Revenge
The feeling of shame makes it hard to resolve any issue as it causes you not to want to talk about it. You want to hide instead. On the other hand, feeling shame is so unbearable that you’ll do about anything to get rid of it. So now you’re stuck between these two dynamics inside yourself. Much as denial is a way to hide your shame, proving others wrong is an attempt to escape the cause of the pain of shame. It is because of this pain that proving others wrong may come out as revenge. Being vindicated may not be enough and humiliating others may seem satisfying and the only way to really redeem yourself. This too to me is part of the circumventing ways of shame you can be caught in. And I think it certainly played a part when years later I went back to that department store. I wanted to proof that I was better than they thought and maybe even superior. Ten years later they still were working their jobs selling cameras when I had advanced beyond that. Maybe I was getting even and it was causing the mixed feelings I had not understood.

The knot in me
But the knot I was really struggling with was in me. The idea that I was not good enough/dumb was a story I was telling myself. It was the meaning I gave to what happened. So when I went back to my former colleagues in the photography department some 10 years later the story of my success was met with lukewarm perfunctory appreciation. I was not ever going to receive the acknowledgment I thought I needed from these people because how I felt had nothing to do with them. They did not know the story I had told myself. To them, I was one of the part timers that had worked there at one point or another and had moved on. No more no less. What I really needed was the appreciation of myself, but this I would only get through understanding myself better.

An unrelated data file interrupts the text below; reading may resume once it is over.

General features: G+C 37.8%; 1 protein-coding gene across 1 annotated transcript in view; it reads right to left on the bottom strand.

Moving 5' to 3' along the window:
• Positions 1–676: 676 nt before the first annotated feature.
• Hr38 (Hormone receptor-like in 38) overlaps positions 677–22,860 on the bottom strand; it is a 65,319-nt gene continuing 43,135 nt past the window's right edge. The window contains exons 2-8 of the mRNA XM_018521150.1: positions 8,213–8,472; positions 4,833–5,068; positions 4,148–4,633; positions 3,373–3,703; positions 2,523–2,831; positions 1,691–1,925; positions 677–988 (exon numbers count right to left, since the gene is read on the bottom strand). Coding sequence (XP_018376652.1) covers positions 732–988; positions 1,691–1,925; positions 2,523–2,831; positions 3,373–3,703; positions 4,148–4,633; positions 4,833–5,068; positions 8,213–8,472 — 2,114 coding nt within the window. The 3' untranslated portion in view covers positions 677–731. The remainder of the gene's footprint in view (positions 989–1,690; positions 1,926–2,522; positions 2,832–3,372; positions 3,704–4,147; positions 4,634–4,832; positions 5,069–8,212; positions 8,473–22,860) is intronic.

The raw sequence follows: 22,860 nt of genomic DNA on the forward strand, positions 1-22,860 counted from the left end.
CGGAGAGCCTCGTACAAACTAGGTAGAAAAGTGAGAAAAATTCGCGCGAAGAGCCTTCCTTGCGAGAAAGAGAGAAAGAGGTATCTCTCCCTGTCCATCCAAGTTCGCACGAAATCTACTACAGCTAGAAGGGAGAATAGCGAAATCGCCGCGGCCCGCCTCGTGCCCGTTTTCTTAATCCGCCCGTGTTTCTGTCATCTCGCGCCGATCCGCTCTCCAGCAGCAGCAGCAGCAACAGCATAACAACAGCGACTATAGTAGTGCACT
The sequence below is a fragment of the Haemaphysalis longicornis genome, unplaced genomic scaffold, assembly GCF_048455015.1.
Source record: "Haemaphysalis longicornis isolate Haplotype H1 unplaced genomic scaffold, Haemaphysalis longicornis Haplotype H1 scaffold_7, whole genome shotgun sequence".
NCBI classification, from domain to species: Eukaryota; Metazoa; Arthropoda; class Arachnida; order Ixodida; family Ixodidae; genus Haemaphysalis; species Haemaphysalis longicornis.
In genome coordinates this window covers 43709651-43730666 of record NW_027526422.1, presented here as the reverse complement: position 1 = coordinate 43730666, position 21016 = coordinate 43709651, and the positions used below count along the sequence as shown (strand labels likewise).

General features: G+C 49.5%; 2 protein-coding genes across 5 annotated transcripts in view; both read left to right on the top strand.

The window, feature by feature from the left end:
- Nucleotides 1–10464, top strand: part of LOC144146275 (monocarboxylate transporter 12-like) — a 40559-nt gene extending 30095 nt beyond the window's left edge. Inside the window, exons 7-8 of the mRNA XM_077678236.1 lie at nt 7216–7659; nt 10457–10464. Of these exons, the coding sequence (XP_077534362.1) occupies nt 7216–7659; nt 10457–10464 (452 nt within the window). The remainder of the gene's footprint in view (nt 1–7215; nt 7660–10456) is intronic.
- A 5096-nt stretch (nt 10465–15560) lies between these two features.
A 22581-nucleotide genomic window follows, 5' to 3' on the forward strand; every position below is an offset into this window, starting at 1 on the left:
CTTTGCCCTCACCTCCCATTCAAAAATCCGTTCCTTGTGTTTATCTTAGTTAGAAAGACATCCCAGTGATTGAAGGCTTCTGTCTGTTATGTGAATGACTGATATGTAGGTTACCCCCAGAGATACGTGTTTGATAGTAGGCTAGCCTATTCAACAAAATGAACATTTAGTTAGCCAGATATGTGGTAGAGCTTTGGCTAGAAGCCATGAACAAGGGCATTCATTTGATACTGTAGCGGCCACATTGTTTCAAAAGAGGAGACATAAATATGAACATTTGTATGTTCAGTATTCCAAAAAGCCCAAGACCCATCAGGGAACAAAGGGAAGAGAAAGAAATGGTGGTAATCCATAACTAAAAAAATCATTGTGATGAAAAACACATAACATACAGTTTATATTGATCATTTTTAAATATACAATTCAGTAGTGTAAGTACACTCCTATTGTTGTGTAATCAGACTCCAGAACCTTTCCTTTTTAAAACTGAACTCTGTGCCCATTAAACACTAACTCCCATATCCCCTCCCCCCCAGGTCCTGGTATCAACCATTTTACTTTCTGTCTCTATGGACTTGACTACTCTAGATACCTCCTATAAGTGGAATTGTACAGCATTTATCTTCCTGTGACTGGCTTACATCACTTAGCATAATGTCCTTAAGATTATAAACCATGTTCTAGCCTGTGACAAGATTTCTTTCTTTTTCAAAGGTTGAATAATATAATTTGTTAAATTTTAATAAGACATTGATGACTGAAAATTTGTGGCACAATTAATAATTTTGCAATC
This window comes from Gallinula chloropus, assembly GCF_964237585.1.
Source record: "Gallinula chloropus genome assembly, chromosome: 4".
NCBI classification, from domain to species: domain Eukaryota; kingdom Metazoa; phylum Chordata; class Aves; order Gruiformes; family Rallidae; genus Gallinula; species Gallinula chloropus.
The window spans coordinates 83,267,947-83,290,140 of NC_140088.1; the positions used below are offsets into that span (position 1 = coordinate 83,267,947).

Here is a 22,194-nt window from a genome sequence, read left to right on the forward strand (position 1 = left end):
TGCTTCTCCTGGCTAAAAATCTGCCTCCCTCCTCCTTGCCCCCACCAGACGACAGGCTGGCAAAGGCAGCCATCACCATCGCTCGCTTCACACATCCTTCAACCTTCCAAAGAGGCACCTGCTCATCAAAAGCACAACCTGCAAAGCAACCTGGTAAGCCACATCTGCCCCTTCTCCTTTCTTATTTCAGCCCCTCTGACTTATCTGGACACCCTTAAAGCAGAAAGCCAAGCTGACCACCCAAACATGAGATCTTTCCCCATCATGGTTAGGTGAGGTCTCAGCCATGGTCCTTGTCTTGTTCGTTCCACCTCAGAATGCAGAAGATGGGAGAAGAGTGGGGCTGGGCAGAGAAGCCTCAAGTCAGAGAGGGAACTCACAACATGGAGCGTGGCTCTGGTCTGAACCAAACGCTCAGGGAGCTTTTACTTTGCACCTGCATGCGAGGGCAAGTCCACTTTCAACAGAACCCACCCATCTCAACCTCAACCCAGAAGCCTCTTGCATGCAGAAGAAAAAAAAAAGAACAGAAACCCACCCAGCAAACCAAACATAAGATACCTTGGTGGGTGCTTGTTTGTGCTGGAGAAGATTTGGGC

Was it all just in my mind?
How about those cameras I never got to sell? Why didn’t I get to do that? Well, you see, that was more about them than it was about me. Others had the same needs for approval, acknowledgment, and appreciation as I did. They thought that that particular part of the job was the best way to get it I think. And on top of that it was so satisfying they’d rather keep that for themselves as they already spent most of the week doing the other boring jobs. The part-timer gave them some reprieve on the busy days in the department and allowed them to make their work more enjoyable. That is how simple it was. Seen from this perspective I now understand how this was. As a teenager with no work experience, it would have helped me to understand the reality of the choices that were being made. But you see, to just admit that you want to keep something for yourself is selfish and not something you say or admit to. That is what kept them from being clear about this and was causing their shame I guess; The circumventing way of shame!

Empathizing with each other makes for better choices
Understanding what it is like to be in someone else’s shoes offers more clarity on situations, gives better information and a mutual understanding. When you take the interest of others into account you make different and better choices. Empathizing with others is easier in an environment in which you openly communicate because you feel safe to speak your mind. Vulnerability then becomes a strength and allows no opportunity for shame and its circumventing ways!

If you are interested in learning more about yourself, take a look at my training schedule or send me a request for more information!